Trump's Jerusalem Decision Will Not Jump-Start Peace Process
Jonathan Sciarcon is an associate professor of history and Judaic studies in the Department of Arts, Humanities and Social Sciences. He has taught at the University of Denver since 2010. Sciarcon's research focuses on Ottoman Jews in the late 19th and early 20th centuries. He teaches courses on the rise of Islam in the Middle East, the modern Middle East, the Crusades and the Arab-Israeli conflict.
Since President Donald J. Trump’s announcement that the U.S. recognizes Jerusalem as the capital of Israel and plans to relocate its embassy there, supporters, and even some detractors, of the president have claimed this move may jump-start peace talks between Israelis and Palestinians. It would apparently do so by frightening Palestinians and showing their leaders that America’s patience with them has been exhausted.
The argument, however, is a flawed one that misunderstands both the state of the peace process and the reasons for the president’s recent decision.
At present, there is almost no chance of good faith initial negotiations regarding a two-state solution. There are many reasons for this, but I will mention what I consider to be the three most important.
First, the structure of Israel’s political system, along with the rightward drift of the country’s Jewish voters over the past two decades, make it nearly impossible for a willing government to halt or dismantle large settlement blocs.
Second, divisions among Palestinian parties, which all suffer from a lack of democratic legitimacy, guarantee that no single leader has the authority to make key concessions.
Third, the United States itself is poorly positioned to act as any kind of legitimate broker as both Republican and Democratic leaders are unwilling to pay the potential electoral consequences or deal with ferocious bipartisan public criticism that would accompany any decision to pressure Israel into making significant concessions.
Those who argue that President Trump’s move may give life to a dead peace process are ignoring the structural reasons for the lack of such a process’s existence in the first place. If anything, by recognizing Jerusalem as Israel’s capital the president has likely made it harder for Palestinians to come to the negotiating table, as he has removed one of the few issues the Palestinians can leverage to win concessions from Israel.
The last real issue Palestinian leaders now have in their negotiating tool kit is the right of return. As a result, ordinary Palestinians would likely view attempts by their leaders to negotiate with Israel as attempts by the former to remain in the good graces of American and Israeli leaders in order to maintain the charade that they are politically relevant.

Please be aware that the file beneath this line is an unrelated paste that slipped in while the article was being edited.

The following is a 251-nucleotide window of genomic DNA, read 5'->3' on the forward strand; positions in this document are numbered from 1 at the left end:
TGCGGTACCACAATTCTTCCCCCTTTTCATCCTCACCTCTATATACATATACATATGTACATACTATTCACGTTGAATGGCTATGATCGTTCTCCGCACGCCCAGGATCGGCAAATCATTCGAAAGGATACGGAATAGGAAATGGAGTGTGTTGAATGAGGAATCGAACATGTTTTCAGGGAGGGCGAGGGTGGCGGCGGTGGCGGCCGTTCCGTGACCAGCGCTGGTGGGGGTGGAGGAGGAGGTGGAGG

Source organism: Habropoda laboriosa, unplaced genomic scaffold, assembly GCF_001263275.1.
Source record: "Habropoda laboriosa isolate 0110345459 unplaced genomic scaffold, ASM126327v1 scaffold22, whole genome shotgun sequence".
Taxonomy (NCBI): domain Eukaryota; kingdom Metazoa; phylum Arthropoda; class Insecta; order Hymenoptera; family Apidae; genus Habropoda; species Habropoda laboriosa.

It must also be mentioned that the decision to recognize Jerusalem as Israel’s capital was not a result of some grand foreign policy strategy. Rather, it was done for purely political reasons.
As a candidate Trump, like nearly all other past presidential candidates in both major parties in recent decades, promised to move the US embassy to Jerusalem in order to prove his pro-Israel bona fides. Past candidates who made these promises, such as George W. Bush and Barack Obama, reneged on them once in office because of concerns over how such a move would impact regional and even international stability along with America’s own diplomatic standing in eyes of key allies.
Unlike his predecessors, however, President Trump has had to deal with historically low approval ratings for a first-year president. Rather than emulate his predecessors on Jerusalem he has broken from them in order to shore up support among his evangelical Christian base.
He has also been influenced by close Jewish associates, and right-wing Jewish leaders, many of whom share extreme pro-Israel, pro-Likud views. Neither most American evangelicals nor most right-wing American Jewish supporters of Israel want the United States to work as an even-handed broker for an Israeli-Palestinian peace process.
Indeed, many members of these groups do not support any kind of peace process. Those who assert that the president’s decision may lead to peace must reckon with both the structural obstacles to peace as well as the domestic political reasons for the president’s move.